Alone Time: Solopelago
Greetings, fellow lonely boardgamers! Now now, before you wind your typewriters for the composition of strongly-worded letters (in my imagination, your typewriters are electric but powered by treadle), I realize this issue of Alone Time is over a month late. Worse yet, the content isn’t even original — I talked about the rather-fantastic Archipelago a mere couple weeks ago, and here I am caught on repeat.
Still, this is an experience any self-respecting solo boardgamer ought to know about, because it turns out that one of the freshest recent multiplayer boardgames is also one of the freshest recent solo games to hit the market. Once you pick up the Solo Expansion, anyway.
I know what a couple of you are thinking: “Why should I have to buy an expansion to turn this into a solo game?”
Normally, I’d be right there with you, torch and pitchfork firmly in hand. Except in this case, I’m actually fairly pleased with Archipelago’s Solo Expansion. Frankly, it’s kind of like we just stormed a haunted castle and now its monstrous lord is being lifted up by a godly shaft of light and turning into a handsome prince who’s only just learned the meaning of true love, and it’s dawning on us that we’re the bigoted townsfolk from Beauty and the Beast and boy do we look jerky right about now.
Unlike those horrid villagers, we’ve got an excuse. A long string of them, in fact. Any solo gamer can rant at length about boardgames that boast “solo play,” only it turns out they’re regular cooperative games that work with one guy marginally less than they do with two to four, or tacked-on “solo rules” paragraphs hidden at the end of rulebooks. We’re used to dropping money on boxes that promise “1-4” players but fail to deliver a compelling experience for a gentleman (or gentlelady) hoping to enjoy a few hours of well-deserved alone time. We’ve suffered, and we expect to suffer again. It’s no fault of our own if we’ve become a touch cynical.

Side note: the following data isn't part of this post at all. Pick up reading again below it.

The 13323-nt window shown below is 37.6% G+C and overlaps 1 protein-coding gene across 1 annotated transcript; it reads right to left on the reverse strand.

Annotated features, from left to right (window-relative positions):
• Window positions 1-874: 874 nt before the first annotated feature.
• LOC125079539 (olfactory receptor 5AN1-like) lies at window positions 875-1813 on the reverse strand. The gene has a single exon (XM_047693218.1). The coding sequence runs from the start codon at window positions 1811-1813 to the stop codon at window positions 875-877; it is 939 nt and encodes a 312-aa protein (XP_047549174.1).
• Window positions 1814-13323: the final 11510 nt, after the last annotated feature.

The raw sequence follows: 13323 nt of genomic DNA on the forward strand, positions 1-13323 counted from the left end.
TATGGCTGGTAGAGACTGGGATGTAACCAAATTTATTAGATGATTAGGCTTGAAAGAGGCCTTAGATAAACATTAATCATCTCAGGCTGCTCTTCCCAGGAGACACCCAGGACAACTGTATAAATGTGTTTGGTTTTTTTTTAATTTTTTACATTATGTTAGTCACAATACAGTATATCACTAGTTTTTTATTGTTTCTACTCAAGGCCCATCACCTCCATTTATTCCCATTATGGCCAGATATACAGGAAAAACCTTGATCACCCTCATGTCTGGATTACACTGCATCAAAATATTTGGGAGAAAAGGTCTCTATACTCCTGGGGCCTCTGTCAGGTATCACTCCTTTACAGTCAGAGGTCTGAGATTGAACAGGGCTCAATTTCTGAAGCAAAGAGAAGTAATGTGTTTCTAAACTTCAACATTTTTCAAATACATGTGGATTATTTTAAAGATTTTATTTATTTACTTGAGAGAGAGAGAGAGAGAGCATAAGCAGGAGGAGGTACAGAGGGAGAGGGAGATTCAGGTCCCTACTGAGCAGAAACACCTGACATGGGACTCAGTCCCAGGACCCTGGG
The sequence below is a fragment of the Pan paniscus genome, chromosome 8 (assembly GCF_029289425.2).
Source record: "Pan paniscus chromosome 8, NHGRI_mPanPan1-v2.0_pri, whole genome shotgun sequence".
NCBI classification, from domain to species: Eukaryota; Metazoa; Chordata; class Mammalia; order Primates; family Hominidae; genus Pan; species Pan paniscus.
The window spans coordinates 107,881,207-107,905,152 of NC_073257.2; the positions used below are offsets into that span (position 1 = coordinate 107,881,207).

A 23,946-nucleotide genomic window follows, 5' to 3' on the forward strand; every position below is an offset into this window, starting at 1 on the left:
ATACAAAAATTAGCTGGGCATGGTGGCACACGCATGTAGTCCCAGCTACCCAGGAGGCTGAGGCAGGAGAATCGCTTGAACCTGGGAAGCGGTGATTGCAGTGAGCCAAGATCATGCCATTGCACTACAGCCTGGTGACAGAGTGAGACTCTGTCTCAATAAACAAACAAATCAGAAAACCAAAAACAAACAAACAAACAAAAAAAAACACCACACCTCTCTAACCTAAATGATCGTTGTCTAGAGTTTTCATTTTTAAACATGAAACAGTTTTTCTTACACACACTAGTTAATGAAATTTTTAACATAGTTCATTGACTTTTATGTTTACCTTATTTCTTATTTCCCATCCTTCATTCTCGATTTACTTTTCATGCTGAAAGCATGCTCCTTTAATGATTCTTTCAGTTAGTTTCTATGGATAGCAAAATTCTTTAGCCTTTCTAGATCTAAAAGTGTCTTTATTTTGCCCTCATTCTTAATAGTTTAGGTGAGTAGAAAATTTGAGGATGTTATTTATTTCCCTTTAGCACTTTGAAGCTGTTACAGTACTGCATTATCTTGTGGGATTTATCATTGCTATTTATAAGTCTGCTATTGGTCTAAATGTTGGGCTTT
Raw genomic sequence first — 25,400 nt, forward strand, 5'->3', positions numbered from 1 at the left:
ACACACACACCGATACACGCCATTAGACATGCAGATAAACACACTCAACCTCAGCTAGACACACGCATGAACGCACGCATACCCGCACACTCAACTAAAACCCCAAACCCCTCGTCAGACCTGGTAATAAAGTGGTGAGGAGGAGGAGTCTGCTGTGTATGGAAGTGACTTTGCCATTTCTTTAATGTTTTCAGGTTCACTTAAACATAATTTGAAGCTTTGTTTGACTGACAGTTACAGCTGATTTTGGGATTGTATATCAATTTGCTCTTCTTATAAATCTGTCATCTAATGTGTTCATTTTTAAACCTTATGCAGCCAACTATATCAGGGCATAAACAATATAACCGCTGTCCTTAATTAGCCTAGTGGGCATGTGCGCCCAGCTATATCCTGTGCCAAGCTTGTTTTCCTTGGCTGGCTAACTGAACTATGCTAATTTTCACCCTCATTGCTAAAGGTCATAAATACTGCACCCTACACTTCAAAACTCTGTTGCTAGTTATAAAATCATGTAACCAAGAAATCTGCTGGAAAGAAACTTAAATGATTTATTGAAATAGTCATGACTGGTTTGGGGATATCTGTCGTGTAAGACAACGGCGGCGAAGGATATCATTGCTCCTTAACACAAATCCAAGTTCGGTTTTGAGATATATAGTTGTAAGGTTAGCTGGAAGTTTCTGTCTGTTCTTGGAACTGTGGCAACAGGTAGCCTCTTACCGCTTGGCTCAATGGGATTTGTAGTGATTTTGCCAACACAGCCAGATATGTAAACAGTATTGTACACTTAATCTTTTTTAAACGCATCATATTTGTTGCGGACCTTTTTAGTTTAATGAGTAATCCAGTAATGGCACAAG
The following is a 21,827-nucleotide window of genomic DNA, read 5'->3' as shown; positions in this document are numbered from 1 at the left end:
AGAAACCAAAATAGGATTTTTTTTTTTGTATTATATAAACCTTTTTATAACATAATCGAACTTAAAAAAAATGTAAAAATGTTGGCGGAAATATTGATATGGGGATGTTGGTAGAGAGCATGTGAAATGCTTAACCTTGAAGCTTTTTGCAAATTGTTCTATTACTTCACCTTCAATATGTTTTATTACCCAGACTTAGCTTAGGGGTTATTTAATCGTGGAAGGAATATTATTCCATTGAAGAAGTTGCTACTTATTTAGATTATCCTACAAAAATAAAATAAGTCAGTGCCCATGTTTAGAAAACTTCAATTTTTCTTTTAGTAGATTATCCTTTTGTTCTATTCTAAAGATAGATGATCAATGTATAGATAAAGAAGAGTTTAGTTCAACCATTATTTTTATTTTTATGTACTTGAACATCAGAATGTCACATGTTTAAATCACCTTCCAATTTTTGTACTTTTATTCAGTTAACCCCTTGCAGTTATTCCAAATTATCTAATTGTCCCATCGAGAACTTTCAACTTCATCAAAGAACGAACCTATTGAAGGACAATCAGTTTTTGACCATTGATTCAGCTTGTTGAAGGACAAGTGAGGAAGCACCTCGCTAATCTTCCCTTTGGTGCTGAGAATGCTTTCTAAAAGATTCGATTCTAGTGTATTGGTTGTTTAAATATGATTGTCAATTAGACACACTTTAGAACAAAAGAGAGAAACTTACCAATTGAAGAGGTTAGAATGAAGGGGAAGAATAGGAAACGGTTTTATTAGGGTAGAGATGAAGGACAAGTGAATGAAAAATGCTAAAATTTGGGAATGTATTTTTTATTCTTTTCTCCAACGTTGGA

What I’m here to tell you is that this expansion is neither a thinned-out cooperative game or a half-assed new ruleset — if either were the case, I’d be rightly pissed off about spending fifteen bucks for a deck of 33 cards, six of which are the rules in three languages. Instead, it’s a tiny Pandora’s Box that transforms a fantastic game about driving bad bargains with your friends into a compelling puzzle game about beating one of 27 vastly different scenarios.
For today’s demonstration, I enlisted the help of our friendly Space-Biff! cameraman Steve, who has never before played a solo boardgame but readily agreed because he’s a fan of vanilla Archipelago.
We selected scenario #19, Chef Tête á Terre, the anarchist. This handsome devil’s lifelong aspiration seems a bit contradictory, but he looks to be missing a couple strata from his seven layer dip, so we won’t hold it against him. See, his goal is to guide a couple European colonists from their humble stranded position in the desert with just a few florins to their name, to the foundation and growth of a bustling colony — against which Chef Tête will incite feelings of righteous anarchist unrest. Not too soon, however, because although he wants the grumpiest population possible, he doesn’t want an actual uprising. Probably because the natives would lop off his head in the process.
Steve’s two colonists begin in the desert, an unfortunate tile with no resources but plenty of unemployed labor, and with only three florins to his name.
In the interests of not repeating myself, I’m not going to explain all the mechanics of Archipelago — though of course, feel free to read my review of the vanilla game. Suffice it to say, much of the gameplay in both Archipelago and the Solo Expansion is about striking a delicate balance between competing elements. For instance, there are two market boards, domestic and explort, and selling the resources you’ve exploited from the natives is one of the best ways of earning money. However, sell too much and a surplus will result in unemployment and anger. Similarly, taxing your population will bring in a quick revenue stream that doesn’t require any harvesting, but it sure makes your people upset. The same goes for high unemployment, which is best offset by hiring workers at cost rather than just permitting your colonists to reproduce and create new laborers for free. Even seemingly harmless actions like exploring new territories introduces more native communities to your culture, along with the long-term threat of rebellion they bring with them. Basically, every decision in Archipelago is quasi-Newtonian: for every action there is an opposite reaction, but I’ll be damned if it’s equal.